One Month Until Medical Mission 2016
Medical Mission 2016 (Feb. 7-12) is just around the corner! In less than a month, our team of volunteers will head to Kalibo, Philippines to perform life-changing surgeries for children in desperate need of cleft lip and palate repairs. Our team of volunteers are made up of medical and non-medical professionals from around the world.
We just finished a cleft palate screening day in the Philippines and we had 57 patients show up. Our screening days help us learn more about each patient, their health, and the type of surgery they will need during our Medical Mission in February. If any patients are sick, we make sure to prescribe them medicine so they can be healthy for their surgery.
Here is a photos of one of our cleft palate patients, proud to be getting her surgery next month:
We have partnered with the wonderful organization, Abounding in Love, and they are working with us to find more children in need of cleft lip repairs from the more remote Cebu region of the country. Stay tuned for more updates here soon. You can sign up for our Medical Mission e-newsletter, which we will send out during our mission, HERE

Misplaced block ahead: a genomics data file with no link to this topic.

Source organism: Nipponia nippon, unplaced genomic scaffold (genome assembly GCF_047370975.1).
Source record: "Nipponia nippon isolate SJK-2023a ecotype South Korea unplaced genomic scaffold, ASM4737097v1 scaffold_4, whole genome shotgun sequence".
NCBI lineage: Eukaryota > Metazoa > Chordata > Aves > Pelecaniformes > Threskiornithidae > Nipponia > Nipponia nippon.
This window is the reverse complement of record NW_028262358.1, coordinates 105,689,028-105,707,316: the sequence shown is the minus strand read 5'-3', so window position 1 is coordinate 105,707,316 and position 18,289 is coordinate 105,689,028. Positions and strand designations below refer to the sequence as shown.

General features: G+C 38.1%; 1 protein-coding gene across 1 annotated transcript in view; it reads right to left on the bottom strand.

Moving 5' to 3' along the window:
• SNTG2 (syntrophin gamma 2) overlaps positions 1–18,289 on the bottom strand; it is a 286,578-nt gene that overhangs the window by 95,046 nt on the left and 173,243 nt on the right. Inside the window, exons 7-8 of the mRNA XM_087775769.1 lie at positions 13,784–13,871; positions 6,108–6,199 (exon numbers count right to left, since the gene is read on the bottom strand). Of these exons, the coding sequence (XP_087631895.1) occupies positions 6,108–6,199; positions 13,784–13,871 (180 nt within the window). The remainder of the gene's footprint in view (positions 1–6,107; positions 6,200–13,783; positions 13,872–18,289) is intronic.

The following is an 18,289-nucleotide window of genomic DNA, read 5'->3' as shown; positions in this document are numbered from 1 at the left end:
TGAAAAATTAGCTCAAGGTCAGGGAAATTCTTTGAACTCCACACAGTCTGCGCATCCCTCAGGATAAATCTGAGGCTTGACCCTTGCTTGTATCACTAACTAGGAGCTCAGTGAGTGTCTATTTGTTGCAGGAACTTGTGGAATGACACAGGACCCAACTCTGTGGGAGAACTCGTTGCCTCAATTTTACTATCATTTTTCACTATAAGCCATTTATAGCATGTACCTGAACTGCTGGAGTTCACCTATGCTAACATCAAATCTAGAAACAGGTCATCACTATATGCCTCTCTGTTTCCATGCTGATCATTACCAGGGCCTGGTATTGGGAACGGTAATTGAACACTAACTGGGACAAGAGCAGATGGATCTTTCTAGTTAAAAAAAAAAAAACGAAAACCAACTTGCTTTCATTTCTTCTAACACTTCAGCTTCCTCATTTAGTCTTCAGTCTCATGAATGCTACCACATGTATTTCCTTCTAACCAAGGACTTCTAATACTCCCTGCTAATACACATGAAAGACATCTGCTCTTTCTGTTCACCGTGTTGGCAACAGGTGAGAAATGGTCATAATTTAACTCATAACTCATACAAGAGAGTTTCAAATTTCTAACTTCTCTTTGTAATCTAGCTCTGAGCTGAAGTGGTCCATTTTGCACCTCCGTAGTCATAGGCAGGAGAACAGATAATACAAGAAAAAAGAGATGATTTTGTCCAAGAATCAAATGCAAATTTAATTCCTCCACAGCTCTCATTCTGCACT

July 16, 2015
Charity Triple Play!
By: Abby Mathena
We are excited to announce that we have been partnered with the Charity Triple Play Auction to help raise funds for Mending Faces, as well as two other non-profit organizations: Cardinals Care (http://www.cardinalscare.org) and Kids Rock Cancer (http://www.kidsrockcancer.org). This event will not only help Mending Faces and the two other non-profit organizations, but also let St. Louis see the talent that lives within their community.